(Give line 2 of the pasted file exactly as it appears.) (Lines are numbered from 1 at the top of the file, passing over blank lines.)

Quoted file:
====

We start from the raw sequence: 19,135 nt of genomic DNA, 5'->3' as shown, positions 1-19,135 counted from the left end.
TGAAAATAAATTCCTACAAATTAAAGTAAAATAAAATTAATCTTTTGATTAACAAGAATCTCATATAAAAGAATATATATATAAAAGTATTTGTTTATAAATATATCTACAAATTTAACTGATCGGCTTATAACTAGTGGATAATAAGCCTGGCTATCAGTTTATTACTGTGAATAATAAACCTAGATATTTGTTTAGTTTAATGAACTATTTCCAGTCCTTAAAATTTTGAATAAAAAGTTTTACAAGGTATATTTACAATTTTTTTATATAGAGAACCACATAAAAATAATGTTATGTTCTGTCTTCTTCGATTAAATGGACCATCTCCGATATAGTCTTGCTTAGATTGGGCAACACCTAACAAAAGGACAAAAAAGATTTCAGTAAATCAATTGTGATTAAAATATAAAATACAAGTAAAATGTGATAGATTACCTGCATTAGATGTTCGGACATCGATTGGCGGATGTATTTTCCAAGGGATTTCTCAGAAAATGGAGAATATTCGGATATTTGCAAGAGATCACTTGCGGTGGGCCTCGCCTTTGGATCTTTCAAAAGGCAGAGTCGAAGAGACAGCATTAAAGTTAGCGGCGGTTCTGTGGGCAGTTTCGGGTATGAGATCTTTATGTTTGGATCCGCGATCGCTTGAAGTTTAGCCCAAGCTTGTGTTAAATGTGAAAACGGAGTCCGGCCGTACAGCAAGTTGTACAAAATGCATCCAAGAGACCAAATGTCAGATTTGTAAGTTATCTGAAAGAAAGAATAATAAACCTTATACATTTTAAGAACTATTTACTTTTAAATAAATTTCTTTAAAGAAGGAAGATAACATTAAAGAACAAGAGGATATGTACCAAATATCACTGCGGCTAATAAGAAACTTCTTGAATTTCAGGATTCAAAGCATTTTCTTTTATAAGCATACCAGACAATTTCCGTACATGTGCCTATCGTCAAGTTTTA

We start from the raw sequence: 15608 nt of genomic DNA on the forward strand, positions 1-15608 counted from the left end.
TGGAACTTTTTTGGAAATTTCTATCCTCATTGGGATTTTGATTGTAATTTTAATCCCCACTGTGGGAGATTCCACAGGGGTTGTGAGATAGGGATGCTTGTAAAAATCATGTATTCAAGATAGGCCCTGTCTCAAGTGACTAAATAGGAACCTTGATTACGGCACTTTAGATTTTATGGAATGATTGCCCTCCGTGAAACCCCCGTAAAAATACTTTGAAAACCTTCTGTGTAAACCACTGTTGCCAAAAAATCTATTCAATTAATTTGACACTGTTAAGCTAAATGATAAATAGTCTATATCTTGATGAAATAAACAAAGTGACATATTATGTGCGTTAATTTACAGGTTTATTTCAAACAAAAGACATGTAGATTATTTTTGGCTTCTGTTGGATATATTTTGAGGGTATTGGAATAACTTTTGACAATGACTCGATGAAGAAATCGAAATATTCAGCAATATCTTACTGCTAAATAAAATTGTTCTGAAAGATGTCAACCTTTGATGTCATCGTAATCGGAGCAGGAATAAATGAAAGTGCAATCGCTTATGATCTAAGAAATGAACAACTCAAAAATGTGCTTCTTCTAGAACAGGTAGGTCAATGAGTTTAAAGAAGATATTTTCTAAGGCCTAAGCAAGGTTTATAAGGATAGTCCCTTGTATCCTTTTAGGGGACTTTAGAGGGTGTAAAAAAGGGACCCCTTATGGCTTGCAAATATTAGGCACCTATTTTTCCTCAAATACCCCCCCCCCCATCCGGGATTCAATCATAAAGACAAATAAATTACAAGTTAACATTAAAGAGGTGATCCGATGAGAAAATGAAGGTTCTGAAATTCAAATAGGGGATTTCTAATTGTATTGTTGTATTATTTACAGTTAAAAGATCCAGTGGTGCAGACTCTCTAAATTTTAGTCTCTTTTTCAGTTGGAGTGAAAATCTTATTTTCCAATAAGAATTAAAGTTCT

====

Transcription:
TGAAAATAAATTCCTACAAATTAAAGTAAAATAAAATTAATCTTTTGATTAACAAGAATCTCATATAAAAGAATATATATATAAAAGTATTTGTTTATAAATATATCTACAAATTTAACTGATCGGCTTATAACTAGTGGATAATAAGCCTGGCTATCAGTTTATTACTGTGAATAATAAACCTAGATATTTGTTTAGTTTAATGAACTATTTCCAGTCCTTAAAATTTTGAATAAAAAGTTTTACAAGGTATATTTACAATTTTTTTATATAGAGAACCACATAAAAATAATGTTATGTTCTGTCTTCTTCGATTAAATGGACCATCTCCGATATAGTCTTGCTTAGATTGGGCAACACCTAACAAAAGGACAAAAAAGATTTCAGTAAATCAATTGTGATTAAAATATAAAATACAAGTAAAATGTGATAGATTACCTGCATTAGATGTTCGGACATCGATTGGCGGATGTATTTTCCAAGGGATTTCTCAGAAAATGGAGAATATTCGGATATTTGCAAGAGATCACTTGCGGTGGGCCTCGCCTTTGGATCTTTCAAAAGGCAGAGTCGAAGAGACAGCATTAAAGTTAGCGGCGGTTCTGTGGGCAGTTTCGGGTATGAGATCTTTATGTTTGGATCCGCGATCGCTTGAAGTTTAGCCCAAGCTTGTGTTAAATGTGAAAACGGAGTCCGGCCGTACAGCAAGTTGTACAAAATGCATCCAAGAGACCAAATGTCAGATTTGTAAGTTATCTGAAAGAAAGAATAATAAACCTTATACATTTTAAGAACTATTTACTTTTAAATAAATTTCTTTAAAGAAGGAAGATAACATTAAAGAACAAGAGGATATGTACCAAATATCACTGCGGCTAATAAGAAACTTCTTGAATTTCAGGATTCAAAGCATTTTCTTTTATAAGCATACCAGACAATTTCCGTACATGTGCCTATCGTCAAGTTTTA